Is it perfect? No. Do I feel comfortable with it? Well, I wouldn't want to fall backwards at speed and ram my head into the boards in it. I don't think it gives enough protection for that. But I'm not going to have those kinds of falls anytime soon.  I'm going to have falls where hitting my head on the ice is incidental to the fall and I'll be going slow. So I feel comfortable with it for those low risk falls. This is about risk mitigation. I wear the Pad in the Hat as something to reduce the risk for a fall at the  low level I'm at now.  When I advance a level and do riskier elements, I'll reassess the situation and decide at that point to move up to an Ice Halo or a skateboard helmet.

The best thing of all? Dance Coach just thinks I'm wearing a hat because the rink is cold! Totally slipped it past him!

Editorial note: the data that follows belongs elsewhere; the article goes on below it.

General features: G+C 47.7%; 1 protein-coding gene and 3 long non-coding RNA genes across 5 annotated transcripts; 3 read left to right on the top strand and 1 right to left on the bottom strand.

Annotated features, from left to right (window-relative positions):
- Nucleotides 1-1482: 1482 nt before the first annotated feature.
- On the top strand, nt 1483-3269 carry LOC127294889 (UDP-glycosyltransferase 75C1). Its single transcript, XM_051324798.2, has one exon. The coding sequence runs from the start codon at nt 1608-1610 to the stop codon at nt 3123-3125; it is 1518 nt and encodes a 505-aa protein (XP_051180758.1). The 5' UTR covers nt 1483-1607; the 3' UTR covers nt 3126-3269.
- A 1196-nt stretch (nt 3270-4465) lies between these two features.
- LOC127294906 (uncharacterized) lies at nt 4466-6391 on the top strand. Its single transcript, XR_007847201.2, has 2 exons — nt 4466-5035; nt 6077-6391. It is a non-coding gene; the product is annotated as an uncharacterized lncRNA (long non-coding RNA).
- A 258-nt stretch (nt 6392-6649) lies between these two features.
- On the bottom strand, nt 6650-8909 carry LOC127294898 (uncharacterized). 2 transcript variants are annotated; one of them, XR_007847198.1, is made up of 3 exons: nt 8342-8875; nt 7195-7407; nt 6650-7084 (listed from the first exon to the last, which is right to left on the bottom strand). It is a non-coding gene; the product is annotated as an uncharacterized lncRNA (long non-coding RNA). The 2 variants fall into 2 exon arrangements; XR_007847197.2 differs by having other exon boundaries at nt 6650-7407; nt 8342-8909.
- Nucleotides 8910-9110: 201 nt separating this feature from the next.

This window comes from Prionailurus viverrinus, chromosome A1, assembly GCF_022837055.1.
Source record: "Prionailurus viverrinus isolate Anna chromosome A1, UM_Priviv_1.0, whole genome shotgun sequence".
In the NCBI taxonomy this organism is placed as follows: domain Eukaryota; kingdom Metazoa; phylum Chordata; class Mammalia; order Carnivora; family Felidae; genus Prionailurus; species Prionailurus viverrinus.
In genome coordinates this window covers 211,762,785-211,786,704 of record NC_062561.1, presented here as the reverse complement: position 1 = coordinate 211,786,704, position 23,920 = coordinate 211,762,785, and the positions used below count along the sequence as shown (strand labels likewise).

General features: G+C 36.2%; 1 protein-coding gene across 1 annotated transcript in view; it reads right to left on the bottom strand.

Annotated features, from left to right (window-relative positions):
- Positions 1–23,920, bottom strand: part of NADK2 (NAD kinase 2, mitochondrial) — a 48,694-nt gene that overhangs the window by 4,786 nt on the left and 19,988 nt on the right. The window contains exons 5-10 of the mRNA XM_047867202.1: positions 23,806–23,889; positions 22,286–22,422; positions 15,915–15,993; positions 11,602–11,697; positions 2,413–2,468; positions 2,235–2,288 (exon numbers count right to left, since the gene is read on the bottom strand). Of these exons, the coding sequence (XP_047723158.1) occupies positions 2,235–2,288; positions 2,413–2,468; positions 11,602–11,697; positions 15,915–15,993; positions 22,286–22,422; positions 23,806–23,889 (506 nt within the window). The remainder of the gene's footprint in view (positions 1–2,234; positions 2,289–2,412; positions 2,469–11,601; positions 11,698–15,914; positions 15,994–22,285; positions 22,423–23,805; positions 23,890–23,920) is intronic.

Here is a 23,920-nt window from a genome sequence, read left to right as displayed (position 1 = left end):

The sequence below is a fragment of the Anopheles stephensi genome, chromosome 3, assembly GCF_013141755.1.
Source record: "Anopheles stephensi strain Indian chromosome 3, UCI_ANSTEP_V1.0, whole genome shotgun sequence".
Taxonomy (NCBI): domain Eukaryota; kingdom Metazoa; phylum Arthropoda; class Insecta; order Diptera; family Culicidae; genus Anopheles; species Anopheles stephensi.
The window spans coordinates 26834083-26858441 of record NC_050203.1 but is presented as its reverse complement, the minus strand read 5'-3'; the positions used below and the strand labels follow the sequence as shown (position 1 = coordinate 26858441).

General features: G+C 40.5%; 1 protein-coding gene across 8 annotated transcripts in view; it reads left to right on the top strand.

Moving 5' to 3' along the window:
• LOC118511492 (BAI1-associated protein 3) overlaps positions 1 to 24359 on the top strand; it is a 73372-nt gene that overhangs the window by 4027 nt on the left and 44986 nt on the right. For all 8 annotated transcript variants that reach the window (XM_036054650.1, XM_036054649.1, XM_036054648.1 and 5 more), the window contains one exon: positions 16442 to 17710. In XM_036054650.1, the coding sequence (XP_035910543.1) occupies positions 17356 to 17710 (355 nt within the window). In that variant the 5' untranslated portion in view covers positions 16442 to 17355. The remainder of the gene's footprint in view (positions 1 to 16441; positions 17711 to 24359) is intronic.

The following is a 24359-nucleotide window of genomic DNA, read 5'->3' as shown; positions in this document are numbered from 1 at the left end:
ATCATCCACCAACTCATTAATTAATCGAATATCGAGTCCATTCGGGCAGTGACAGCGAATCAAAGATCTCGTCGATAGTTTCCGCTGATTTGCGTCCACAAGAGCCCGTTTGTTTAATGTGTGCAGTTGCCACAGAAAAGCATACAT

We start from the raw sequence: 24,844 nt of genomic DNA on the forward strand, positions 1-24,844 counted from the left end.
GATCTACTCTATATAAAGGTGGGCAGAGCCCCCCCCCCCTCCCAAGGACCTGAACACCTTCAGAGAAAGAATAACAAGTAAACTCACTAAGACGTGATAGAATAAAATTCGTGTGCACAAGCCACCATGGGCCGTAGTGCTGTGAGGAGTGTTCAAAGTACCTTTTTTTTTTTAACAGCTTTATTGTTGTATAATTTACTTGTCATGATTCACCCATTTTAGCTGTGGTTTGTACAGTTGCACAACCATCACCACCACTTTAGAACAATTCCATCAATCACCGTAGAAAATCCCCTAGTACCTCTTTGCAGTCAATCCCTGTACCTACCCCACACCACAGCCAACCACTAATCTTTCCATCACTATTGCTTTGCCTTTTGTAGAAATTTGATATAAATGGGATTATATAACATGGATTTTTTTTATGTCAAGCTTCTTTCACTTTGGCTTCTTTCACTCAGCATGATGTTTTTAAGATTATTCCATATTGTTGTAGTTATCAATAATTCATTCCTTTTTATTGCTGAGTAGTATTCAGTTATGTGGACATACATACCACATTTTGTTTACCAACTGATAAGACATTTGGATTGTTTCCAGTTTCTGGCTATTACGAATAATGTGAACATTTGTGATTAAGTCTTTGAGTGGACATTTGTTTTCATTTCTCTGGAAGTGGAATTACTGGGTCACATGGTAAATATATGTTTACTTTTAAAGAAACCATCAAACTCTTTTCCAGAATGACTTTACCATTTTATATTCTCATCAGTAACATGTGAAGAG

Selecting your head protection is hard for skaters. There's no ASTM certified helmet for ice skaters so we have to make do. Many adult skaters use a flat back helmet when they feel they need head protection for learning elements which have a high risk of head blows. The Ice Halo advertises itself to a high standard of protection. Finally, there is my (temporary) solution to us the pad in the hat for giving me some basic protection while learning low level dances where falls are seldom to the head.

Review your options. What level of risk are you at? How fast are you going? What elements are you doing? It's all up to you.

Wednesday, November 23, 2011

Six Stages of Adult Skating

Updated and Illustrated version of this post.

1. Disbelief
"You want me to do what with my foot and put it where while I'm doing this with my arms?"

2. Disorganization